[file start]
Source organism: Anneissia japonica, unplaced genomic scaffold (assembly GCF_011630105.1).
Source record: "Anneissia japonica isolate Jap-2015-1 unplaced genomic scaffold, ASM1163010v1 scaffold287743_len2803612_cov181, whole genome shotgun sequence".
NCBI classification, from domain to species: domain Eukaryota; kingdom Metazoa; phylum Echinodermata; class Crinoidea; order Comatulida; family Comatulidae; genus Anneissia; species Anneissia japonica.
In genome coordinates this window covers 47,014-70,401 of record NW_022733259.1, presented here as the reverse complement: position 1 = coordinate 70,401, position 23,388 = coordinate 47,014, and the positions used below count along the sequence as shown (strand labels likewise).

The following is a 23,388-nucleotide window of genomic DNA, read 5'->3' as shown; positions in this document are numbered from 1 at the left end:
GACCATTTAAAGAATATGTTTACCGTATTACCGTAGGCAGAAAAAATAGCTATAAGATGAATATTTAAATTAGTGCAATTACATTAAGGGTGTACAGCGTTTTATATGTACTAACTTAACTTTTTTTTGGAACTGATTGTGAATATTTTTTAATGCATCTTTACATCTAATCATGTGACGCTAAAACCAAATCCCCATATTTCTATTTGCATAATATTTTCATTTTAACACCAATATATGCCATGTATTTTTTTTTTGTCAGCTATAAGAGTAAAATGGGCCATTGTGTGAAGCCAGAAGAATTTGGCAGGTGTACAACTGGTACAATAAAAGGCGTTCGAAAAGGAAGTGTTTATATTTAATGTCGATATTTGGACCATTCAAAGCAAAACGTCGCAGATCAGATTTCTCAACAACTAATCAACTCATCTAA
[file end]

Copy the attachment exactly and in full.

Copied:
Source organism: Anneissia japonica, unplaced genomic scaffold (assembly GCF_011630105.1).
Source record: "Anneissia japonica isolate Jap-2015-1 unplaced genomic scaffold, ASM1163010v1 scaffold287743_len2803612_cov181, whole genome shotgun sequence".
NCBI classification, from domain to species: domain Eukaryota; kingdom Metazoa; phylum Echinodermata; class Crinoidea; order Comatulida; family Comatulidae; genus Anneissia; species Anneissia japonica.
In genome coordinates this window covers 47,014-70,401 of record NW_022733259.1, presented here as the reverse complement: position 1 = coordinate 70,401, position 23,388 = coordinate 47,014, and the positions used below count along the sequence as shown (strand labels likewise).

The following is a 23,388-nucleotide window of genomic DNA, read 5'->3' as shown; positions in this document are numbered from 1 at the left end:
GACCATTTAAAGAATATGTTTACCGTATTACCGTAGGCAGAAAAAATAGCTATAAGATGAATATTTAAATTAGTGCAATTACATTAAGGGTGTACAGCGTTTTATATGTACTAACTTAACTTTTTTTTGGAACTGATTGTGAATATTTTTTAATGCATCTTTACATCTAATCATGTGACGCTAAAACCAAATCCCCATATTTCTATTTGCATAATATTTTCATTTTAACACCAATATATGCCATGTATTTTTTTTTTGTCAGCTATAAGAGTAAAATGGGCCATTGTGTGAAGCCAGAAGAATTTGGCAGGTGTACAACTGGTACAATAAAAGGCGTTCGAAAAGGAAGTGTTTATATTTAATGTCGATATTTGGACCATTCAAAGCAAAACGTCGCAGATCAGATTTCTCAACAACTAATCAACTCATCTAA